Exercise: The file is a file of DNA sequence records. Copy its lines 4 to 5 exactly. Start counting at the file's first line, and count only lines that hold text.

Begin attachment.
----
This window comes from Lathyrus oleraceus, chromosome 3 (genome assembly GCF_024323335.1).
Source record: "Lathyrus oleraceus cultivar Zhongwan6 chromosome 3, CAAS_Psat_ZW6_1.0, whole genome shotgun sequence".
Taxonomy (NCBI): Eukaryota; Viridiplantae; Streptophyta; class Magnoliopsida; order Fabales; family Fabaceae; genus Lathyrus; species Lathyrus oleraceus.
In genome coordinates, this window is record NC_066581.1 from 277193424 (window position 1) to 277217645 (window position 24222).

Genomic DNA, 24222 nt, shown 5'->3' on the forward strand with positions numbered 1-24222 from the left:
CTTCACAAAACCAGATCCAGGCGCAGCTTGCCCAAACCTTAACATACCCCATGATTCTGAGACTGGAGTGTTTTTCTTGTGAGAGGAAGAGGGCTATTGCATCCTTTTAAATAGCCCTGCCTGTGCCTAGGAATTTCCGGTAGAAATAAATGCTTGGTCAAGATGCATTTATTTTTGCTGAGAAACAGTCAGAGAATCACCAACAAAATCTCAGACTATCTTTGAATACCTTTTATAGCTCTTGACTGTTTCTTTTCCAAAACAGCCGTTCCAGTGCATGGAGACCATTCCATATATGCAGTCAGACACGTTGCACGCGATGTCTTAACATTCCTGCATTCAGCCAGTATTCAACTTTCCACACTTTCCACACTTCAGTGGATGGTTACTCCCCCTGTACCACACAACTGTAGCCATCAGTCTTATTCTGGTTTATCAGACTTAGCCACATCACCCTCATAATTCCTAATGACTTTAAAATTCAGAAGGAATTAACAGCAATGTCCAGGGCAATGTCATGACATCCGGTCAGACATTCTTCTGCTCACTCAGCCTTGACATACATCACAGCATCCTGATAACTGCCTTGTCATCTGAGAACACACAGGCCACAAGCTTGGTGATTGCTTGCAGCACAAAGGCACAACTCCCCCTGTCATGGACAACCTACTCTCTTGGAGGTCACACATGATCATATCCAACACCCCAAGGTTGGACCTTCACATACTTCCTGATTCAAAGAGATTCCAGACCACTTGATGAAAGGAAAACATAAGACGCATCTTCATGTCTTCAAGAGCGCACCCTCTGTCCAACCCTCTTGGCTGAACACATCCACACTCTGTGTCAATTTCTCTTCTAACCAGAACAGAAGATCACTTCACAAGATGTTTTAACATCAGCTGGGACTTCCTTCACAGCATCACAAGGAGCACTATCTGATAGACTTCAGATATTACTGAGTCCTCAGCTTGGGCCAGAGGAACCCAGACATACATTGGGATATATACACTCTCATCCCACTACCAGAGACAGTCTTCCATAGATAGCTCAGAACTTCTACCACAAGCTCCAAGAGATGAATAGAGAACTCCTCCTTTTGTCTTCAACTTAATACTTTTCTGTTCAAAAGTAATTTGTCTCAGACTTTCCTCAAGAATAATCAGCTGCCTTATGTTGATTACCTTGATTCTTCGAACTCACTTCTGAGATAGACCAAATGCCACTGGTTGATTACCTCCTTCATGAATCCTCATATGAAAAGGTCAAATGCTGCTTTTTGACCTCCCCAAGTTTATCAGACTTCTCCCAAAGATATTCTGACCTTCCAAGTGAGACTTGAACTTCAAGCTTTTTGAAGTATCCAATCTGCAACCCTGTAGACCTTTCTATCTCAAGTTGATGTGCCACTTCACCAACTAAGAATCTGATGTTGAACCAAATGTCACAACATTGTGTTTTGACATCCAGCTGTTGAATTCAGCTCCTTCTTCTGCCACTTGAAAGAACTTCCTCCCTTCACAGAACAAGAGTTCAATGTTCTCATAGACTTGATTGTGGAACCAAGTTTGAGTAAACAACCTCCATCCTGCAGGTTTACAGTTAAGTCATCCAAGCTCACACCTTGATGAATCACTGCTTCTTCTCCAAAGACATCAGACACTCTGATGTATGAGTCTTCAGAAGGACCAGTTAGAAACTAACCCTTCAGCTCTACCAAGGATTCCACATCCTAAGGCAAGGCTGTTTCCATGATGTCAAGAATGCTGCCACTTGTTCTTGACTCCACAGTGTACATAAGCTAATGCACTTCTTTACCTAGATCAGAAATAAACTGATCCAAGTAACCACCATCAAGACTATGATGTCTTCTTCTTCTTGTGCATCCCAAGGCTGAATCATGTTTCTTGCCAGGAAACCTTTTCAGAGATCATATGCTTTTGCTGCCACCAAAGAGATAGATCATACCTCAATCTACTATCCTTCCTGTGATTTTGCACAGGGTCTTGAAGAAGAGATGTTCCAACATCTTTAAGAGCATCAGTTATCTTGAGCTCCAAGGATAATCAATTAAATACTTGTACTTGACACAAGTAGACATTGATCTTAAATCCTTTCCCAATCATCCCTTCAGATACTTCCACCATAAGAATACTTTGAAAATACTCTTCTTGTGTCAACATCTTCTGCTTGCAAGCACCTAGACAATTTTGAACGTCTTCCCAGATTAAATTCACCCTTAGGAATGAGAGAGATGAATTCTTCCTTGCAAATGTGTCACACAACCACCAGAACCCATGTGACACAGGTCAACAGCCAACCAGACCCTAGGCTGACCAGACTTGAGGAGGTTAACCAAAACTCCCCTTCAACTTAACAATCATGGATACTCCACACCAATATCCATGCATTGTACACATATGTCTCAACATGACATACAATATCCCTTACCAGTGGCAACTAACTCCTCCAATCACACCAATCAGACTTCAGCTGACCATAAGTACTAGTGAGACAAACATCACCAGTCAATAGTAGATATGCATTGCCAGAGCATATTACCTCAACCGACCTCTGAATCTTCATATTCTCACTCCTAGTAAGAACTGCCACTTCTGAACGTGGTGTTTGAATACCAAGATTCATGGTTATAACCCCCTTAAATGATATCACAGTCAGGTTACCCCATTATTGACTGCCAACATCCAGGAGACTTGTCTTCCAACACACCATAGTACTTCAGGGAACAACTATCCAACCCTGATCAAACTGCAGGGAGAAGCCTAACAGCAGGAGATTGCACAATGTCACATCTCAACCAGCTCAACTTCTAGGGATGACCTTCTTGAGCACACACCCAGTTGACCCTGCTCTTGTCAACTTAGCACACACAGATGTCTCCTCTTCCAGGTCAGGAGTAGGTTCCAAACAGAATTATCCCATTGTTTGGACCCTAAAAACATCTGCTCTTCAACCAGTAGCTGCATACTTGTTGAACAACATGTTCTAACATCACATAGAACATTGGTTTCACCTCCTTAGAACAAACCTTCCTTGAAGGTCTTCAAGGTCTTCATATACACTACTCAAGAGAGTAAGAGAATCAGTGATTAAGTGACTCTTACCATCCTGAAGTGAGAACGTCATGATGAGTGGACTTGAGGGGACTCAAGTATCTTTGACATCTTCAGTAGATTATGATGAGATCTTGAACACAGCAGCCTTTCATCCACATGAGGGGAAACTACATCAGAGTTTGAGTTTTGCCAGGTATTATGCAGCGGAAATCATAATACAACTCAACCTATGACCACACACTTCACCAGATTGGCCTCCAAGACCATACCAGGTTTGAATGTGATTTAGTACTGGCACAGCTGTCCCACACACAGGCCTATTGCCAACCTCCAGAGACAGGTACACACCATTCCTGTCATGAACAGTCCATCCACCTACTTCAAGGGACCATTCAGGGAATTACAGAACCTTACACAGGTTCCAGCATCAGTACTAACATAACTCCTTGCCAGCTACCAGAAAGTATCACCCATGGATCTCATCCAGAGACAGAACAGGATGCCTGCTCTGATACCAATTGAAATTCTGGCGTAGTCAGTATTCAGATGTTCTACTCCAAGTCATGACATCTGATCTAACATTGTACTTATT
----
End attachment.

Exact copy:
In genome coordinates, this window is record NC_066581.1 from 277193424 (window position 1) to 277217645 (window position 24222).

Genomic DNA, 24222 nt, shown 5'->3' on the forward strand with positions numbered 1-24222 from the left: